Back in ‘The Game’

Here’s something that never happens: A show that has closed shop and been off the air for two years suddenly returns, by popular demand.

“The Game,” which played three seasons on The CW and played in sporadic cable reruns since then, is back with a fourth season full of new episodes starting tonight on BET.

“We picked up two years later where people are living different types of
lives,” executive producer Salim Akil told reporters at the TV Critics press tour in Pasadena last week.

“Derwin, you know, is a completely different character living this balling life,” Akil says. “And Tasha is coming back stronger than ever. All the characters have changed like people would change in two years. Either you’re moving 
forward with all your goals and your wants and your 
needs, or there’s some things lacking, so we attacked 
it in that way.”

The characters — played by Tia Mowry, Coby Bell, Wendy Raquel Robinson, Hosea Chanchez and Pooch Hall — couldn’t really stay were they were anyway, his wife and fellow producer Mara Brock Avril says. “In all honesty, I think the 
sets were destroyed.”

But the changes made sense. “Derwin and 
Melanie, they couldn’t stay in that apartment any 
longer, so they were going to move. These things were 
gonna to happen. I mean, Malik has been building his
 house for three seasons now, and we finally get to see
 it this year.”

All of the originals are involved in the resuscitated show. “It was something that was very important 
to us, to reconstitute the entire cast for the show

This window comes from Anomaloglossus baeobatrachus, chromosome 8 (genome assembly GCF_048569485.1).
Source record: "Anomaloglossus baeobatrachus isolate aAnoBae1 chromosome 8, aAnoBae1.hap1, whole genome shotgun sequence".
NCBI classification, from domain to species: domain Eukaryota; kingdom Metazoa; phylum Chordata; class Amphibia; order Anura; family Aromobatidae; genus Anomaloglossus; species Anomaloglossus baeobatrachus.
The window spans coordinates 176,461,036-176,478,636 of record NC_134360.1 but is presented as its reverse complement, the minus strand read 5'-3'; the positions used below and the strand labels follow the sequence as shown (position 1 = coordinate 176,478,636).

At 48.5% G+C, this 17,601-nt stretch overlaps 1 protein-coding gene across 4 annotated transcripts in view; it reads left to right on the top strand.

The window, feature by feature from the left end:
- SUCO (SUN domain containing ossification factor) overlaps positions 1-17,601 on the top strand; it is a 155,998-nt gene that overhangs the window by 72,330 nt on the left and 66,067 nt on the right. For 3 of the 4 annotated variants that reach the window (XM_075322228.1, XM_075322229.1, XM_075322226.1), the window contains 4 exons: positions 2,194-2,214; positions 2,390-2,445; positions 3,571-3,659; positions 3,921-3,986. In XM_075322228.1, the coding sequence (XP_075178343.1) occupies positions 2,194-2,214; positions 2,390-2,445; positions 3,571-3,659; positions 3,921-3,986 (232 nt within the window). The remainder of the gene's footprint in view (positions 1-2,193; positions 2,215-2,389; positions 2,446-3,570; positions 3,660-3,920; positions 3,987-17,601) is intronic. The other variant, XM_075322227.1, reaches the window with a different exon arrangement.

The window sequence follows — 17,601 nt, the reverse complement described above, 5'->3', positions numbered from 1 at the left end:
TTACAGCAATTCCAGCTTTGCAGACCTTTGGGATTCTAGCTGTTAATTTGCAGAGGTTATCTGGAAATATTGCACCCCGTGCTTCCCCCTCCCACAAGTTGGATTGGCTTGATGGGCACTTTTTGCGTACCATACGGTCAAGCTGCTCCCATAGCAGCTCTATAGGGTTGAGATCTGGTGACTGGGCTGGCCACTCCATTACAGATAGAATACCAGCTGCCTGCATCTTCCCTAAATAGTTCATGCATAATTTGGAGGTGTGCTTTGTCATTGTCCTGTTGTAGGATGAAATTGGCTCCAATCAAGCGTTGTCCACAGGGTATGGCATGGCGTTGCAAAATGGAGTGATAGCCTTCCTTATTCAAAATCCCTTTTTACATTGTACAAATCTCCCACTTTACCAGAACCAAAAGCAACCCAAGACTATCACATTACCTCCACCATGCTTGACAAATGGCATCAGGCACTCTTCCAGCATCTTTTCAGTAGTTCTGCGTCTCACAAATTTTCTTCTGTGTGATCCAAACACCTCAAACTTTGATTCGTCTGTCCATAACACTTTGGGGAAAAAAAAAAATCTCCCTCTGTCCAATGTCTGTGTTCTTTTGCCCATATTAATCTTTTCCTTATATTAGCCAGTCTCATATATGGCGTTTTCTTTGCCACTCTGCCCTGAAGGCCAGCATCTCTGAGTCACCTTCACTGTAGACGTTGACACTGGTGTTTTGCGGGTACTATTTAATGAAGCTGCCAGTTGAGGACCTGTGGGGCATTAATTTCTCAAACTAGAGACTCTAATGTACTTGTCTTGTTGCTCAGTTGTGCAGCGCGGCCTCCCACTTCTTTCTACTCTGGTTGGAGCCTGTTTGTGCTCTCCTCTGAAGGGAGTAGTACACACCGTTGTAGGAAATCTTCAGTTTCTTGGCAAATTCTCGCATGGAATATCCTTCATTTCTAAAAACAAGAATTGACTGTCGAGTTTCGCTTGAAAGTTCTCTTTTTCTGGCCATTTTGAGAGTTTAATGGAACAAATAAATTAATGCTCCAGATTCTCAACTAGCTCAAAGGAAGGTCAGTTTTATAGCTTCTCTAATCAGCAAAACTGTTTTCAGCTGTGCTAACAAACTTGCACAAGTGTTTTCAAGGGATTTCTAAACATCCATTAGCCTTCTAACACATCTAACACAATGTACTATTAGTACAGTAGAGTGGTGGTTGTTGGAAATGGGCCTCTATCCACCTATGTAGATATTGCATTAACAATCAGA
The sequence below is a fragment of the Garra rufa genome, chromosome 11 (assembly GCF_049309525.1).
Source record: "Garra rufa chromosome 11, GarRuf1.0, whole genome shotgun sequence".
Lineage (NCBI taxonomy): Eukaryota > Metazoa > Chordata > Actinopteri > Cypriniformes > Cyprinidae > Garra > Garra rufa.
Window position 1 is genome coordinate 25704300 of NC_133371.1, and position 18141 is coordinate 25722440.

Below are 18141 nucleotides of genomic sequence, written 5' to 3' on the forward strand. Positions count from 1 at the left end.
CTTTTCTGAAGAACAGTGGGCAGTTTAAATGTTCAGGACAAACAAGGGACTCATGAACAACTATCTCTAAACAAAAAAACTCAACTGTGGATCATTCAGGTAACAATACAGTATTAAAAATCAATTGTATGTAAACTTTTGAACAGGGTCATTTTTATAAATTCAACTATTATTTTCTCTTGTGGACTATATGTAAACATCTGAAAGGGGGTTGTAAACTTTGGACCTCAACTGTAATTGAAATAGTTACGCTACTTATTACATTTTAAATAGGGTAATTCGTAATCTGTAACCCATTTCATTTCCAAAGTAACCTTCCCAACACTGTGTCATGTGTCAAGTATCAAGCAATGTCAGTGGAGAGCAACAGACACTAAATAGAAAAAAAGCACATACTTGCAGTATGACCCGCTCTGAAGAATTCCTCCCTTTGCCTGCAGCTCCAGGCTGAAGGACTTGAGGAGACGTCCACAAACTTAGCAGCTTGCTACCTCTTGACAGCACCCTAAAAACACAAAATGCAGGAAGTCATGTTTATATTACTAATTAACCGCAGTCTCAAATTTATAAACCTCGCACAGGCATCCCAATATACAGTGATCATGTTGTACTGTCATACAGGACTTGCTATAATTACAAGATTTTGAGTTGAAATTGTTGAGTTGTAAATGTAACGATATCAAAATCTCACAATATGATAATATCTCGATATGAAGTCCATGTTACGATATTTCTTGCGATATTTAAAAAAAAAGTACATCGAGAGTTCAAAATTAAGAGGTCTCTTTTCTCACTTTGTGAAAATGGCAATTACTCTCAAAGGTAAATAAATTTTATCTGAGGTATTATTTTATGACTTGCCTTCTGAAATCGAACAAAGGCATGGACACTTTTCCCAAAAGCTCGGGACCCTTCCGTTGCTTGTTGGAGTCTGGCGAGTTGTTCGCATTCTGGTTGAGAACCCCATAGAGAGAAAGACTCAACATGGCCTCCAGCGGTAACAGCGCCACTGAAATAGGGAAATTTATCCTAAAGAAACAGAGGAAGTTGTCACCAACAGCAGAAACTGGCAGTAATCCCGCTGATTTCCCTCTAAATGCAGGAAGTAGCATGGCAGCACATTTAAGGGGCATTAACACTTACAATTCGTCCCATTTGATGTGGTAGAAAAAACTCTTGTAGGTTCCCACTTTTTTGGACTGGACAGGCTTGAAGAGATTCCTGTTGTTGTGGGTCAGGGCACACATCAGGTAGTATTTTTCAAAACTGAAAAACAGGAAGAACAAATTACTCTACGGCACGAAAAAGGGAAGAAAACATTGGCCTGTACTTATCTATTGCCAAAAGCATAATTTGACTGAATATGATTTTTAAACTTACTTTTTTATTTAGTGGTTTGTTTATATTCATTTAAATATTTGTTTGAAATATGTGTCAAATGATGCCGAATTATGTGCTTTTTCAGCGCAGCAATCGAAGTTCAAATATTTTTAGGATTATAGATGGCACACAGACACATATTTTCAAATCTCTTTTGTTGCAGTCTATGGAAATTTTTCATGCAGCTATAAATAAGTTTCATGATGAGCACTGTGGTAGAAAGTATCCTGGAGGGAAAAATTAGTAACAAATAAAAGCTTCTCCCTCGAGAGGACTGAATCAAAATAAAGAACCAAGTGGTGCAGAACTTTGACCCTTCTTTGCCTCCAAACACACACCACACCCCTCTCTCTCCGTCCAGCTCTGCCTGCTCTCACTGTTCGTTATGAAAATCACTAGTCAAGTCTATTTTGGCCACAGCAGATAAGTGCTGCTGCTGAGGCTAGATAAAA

and to pick up where the creators saw the show going
two years later,” says BET executive Loretha Jones.

For the characters who had to recreate their roles, it was an easy fit.

Coby Bell, who has a role in “Burn Notice,” wondered: “Was I going to be able to jump right back
 into Jason? And it was like some old comfy shoes,
 man. It was like PJs. You know what I mean?”

“The chemistry was still there.” Says Weny Raquel Robinson.

And the tone of the show continues to be a laugh-track comedy combined with glossy, single camera drama, Avril says.

It’s because the show, Avril says, has “portrayed real life –
divorce, fame, how fame affects young men at an early 
age when you have $40 million, how a single mother can
raise a child in a world that is so alluring and keep
 him on the straight and narrow as much as she possibly 
can, and have her own life. You can’t do these
 stories without comedy, and you can’t do them without
 drama.

“And that is also consistent,” he says, “with the nature of 
how African Americans have lived in this country.
 Some of the things that we’ve sort of been through, we 
got through them because, one, we took them seriously 
and, two, we could laugh at them because they were
 completely absurd. And so when we deal with anything 
in art form, we deal with it in a truthful way.”

“The Game” returns tonight at 10 p.m. on BET.

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